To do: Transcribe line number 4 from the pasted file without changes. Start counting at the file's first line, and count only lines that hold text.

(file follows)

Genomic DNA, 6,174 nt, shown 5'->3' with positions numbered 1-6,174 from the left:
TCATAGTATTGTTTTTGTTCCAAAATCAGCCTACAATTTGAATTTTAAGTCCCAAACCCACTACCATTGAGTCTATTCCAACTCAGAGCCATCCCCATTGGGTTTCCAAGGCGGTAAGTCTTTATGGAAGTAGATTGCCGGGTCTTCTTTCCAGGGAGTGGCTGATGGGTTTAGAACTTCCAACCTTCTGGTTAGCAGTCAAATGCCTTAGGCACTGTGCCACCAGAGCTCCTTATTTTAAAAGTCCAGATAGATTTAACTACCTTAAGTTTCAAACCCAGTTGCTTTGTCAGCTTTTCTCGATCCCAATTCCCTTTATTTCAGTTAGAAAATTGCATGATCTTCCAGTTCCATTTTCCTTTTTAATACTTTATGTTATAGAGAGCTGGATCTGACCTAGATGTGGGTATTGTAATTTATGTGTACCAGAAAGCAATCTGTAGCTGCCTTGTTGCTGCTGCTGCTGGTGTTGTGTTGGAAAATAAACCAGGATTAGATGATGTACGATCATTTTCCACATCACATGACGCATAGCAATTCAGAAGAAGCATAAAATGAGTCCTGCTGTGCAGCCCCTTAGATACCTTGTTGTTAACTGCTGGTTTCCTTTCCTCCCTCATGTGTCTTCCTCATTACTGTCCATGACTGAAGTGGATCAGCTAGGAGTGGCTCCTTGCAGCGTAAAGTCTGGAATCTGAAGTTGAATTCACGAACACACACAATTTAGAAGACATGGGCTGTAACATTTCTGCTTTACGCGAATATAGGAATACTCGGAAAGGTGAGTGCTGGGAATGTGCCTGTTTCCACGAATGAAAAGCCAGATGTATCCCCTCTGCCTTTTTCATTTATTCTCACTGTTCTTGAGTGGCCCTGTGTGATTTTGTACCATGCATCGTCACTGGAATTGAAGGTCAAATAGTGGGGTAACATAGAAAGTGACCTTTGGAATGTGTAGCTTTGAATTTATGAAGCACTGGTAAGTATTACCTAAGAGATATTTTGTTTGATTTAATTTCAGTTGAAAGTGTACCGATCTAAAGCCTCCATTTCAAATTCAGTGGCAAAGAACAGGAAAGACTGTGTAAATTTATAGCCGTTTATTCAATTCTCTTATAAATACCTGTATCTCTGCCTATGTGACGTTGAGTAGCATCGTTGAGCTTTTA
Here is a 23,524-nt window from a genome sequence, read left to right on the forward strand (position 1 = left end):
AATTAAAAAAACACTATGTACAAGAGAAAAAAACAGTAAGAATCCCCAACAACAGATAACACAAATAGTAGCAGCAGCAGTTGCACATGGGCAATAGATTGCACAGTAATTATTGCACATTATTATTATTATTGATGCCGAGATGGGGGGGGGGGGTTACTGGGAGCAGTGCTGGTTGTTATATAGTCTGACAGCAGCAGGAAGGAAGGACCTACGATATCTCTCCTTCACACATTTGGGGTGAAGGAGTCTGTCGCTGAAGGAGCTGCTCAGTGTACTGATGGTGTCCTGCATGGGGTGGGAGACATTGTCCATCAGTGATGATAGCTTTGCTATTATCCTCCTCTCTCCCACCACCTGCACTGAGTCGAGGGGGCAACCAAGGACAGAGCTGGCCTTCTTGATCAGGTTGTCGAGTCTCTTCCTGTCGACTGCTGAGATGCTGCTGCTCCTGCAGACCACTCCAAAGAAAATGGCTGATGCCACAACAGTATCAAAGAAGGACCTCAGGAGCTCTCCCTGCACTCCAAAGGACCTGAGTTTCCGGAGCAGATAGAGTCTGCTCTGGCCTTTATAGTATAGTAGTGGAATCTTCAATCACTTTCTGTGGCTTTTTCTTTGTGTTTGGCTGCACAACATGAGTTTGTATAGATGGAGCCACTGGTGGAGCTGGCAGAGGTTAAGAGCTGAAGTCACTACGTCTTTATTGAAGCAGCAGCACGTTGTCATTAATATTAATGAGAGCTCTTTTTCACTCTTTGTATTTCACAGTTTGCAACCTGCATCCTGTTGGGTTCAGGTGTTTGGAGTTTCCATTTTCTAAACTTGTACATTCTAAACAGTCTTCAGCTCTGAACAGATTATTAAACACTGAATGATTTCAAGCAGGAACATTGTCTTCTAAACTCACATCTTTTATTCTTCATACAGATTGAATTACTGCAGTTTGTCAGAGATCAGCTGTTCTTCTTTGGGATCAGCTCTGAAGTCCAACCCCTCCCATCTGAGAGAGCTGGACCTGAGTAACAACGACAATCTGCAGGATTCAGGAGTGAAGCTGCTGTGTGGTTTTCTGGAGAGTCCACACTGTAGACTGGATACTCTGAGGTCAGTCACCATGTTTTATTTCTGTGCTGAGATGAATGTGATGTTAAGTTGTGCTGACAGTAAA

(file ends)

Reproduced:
AATTAAAAAAACACTATGTACAAGAGAAAAAAACAGTAAGAATCCCCAACAACAGATAACACAAATAGTAGCAGCAGCAGTTGCACATGGGCAATAGATTGCACAGTAATTATTGCACATTATTATTATTATTGATGCCGAGATGGGGGGGGGGGGTTACTGGGAGCAGTGCTGGTTGTTATATAGTCTGACAGCAGCAGGAAGGAAGGACCTACGATATCTCTCCTTCACACATTTGGGGTGAAGGAGTCTGTCGCTGAAGGAGCTGCTCAGTGTACTGATGGTGTCCTGCATGGGGTGGGAGACATTGTCCATCAGTGATGATAGCTTTGCTATTATCCTCCTCTCTCCCACCACCTGCACTGAGTCGAGGGGGCAACCAAGGACAGAGCTGGCCTTCTTGATCAGGTTGTCGAGTCTCTTCCTGTCGACTGCTGAGATGCTGCTGCTCCTGCAGACCACTCCAAAGAAAATGGCTGATGCCACAACAGTATCAAAGAAGGACCTCAGGAGCTCTCCCTGCACTCCAAAGGACCTGAGTTTCCGGAGCAGATAGAGTCTGCTCTGGCCTTTATAGTATAGTAGTGGAATCTTCAATCACTTTCTGTGGCTTTTTCTTTGTGTTTGGCTGCACAACATGAGTTTGTATAGATGGAGCCACTGGTGGAGCTGGCAGAGGTTAAGAGCTGAAGTCACTACGTCTTTATTGAAGCAGCAGCACGTTGTCATTAATATTAATGAGAGCTCTTTTTCACTCTTTGTATTTCACAGTTTGCAACCTGCATCCTGTTGGGTTCAGGTGTTTGGAGTTTCCATTTTCTAAACTTGTACATTCTAAACAGTCTTCAGCTCTGAACAGATTATTAAACACTGAATGATTTCAAGCAGGAACATTGTCTTCTAAACTCACATCTTTTATTCTTCATACAGATTGAATTACTGCAGTTTGTCAGAGATCAGCTGTTCTTCTTTGGGATCAGCTCTGAAGTCCAACCCCTCCCATCTGAGAGAGCTGGACCTGAGTAACAACGACAATCTGCAGGATTCAGGAGTGAAGCTGCTGTGTGGTTTTCTGGAGAGTCCACACTGTAGACTGGATACTCTGAGGTCAGTCACCATGTTTTATTTCTGTGCTGAGATGAATGTGATGTTAAGTTGTGCTGACAGTAAA